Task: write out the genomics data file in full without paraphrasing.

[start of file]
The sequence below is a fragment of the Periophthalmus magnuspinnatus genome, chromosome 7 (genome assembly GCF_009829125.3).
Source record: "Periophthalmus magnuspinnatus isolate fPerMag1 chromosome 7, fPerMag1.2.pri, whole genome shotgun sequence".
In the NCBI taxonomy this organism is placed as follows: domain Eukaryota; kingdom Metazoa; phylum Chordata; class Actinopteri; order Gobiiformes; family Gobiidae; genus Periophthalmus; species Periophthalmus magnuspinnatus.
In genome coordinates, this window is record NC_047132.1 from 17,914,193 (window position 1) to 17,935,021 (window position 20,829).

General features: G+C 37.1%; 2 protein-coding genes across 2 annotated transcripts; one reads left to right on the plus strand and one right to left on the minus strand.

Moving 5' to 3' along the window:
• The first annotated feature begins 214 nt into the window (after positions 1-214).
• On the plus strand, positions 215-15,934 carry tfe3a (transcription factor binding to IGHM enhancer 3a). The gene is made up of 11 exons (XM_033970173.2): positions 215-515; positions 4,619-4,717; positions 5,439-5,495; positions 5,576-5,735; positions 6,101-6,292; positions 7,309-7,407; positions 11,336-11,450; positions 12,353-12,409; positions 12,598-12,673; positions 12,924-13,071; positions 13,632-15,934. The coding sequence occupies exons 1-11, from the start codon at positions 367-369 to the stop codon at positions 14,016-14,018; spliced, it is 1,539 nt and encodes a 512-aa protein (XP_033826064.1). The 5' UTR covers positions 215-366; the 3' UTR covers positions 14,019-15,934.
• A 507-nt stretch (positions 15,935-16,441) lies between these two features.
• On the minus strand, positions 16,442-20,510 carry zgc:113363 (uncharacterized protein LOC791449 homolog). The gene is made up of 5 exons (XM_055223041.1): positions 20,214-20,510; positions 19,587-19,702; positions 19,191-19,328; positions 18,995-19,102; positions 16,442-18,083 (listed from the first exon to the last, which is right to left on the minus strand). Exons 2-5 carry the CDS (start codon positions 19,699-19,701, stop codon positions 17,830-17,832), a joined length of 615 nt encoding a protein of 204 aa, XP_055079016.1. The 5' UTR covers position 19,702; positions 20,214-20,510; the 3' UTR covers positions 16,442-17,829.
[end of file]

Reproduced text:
The sequence below is a fragment of the Periophthalmus magnuspinnatus genome, chromosome 7 (genome assembly GCF_009829125.3).
Source record: "Periophthalmus magnuspinnatus isolate fPerMag1 chromosome 7, fPerMag1.2.pri, whole genome shotgun sequence".
In the NCBI taxonomy this organism is placed as follows: domain Eukaryota; kingdom Metazoa; phylum Chordata; class Actinopteri; order Gobiiformes; family Gobiidae; genus Periophthalmus; species Periophthalmus magnuspinnatus.
In genome coordinates, this window is record NC_047132.1 from 17,914,193 (window position 1) to 17,935,021 (window position 20,829).

General features: G+C 37.1%; 2 protein-coding genes across 2 annotated transcripts; one reads left to right on the plus strand and one right to left on the minus strand.

Moving 5' to 3' along the window:
• The first annotated feature begins 214 nt into the window (after positions 1-214).
• On the plus strand, positions 215-15,934 carry tfe3a (transcription factor binding to IGHM enhancer 3a). The gene is made up of 11 exons (XM_033970173.2): positions 215-515; positions 4,619-4,717; positions 5,439-5,495; positions 5,576-5,735; positions 6,101-6,292; positions 7,309-7,407; positions 11,336-11,450; positions 12,353-12,409; positions 12,598-12,673; positions 12,924-13,071; positions 13,632-15,934. The coding sequence occupies exons 1-11, from the start codon at positions 367-369 to the stop codon at positions 14,016-14,018; spliced, it is 1,539 nt and encodes a 512-aa protein (XP_033826064.1). The 5' UTR covers positions 215-366; the 3' UTR covers positions 14,019-15,934.
• A 507-nt stretch (positions 15,935-16,441) lies between these two features.
• On the minus strand, positions 16,442-20,510 carry zgc:113363 (uncharacterized protein LOC791449 homolog). The gene is made up of 5 exons (XM_055223041.1): positions 20,214-20,510; positions 19,587-19,702; positions 19,191-19,328; positions 18,995-19,102; positions 16,442-18,083 (listed from the first exon to the last, which is right to left on the minus strand). Exons 2-5 carry the CDS (start codon positions 19,699-19,701, stop codon positions 17,830-17,832), a joined length of 615 nt encoding a protein of 204 aa, XP_055079016.1. The 5' UTR covers position 19,702; positions 20,214-20,510; the 3' UTR covers positions 16,442-17,829.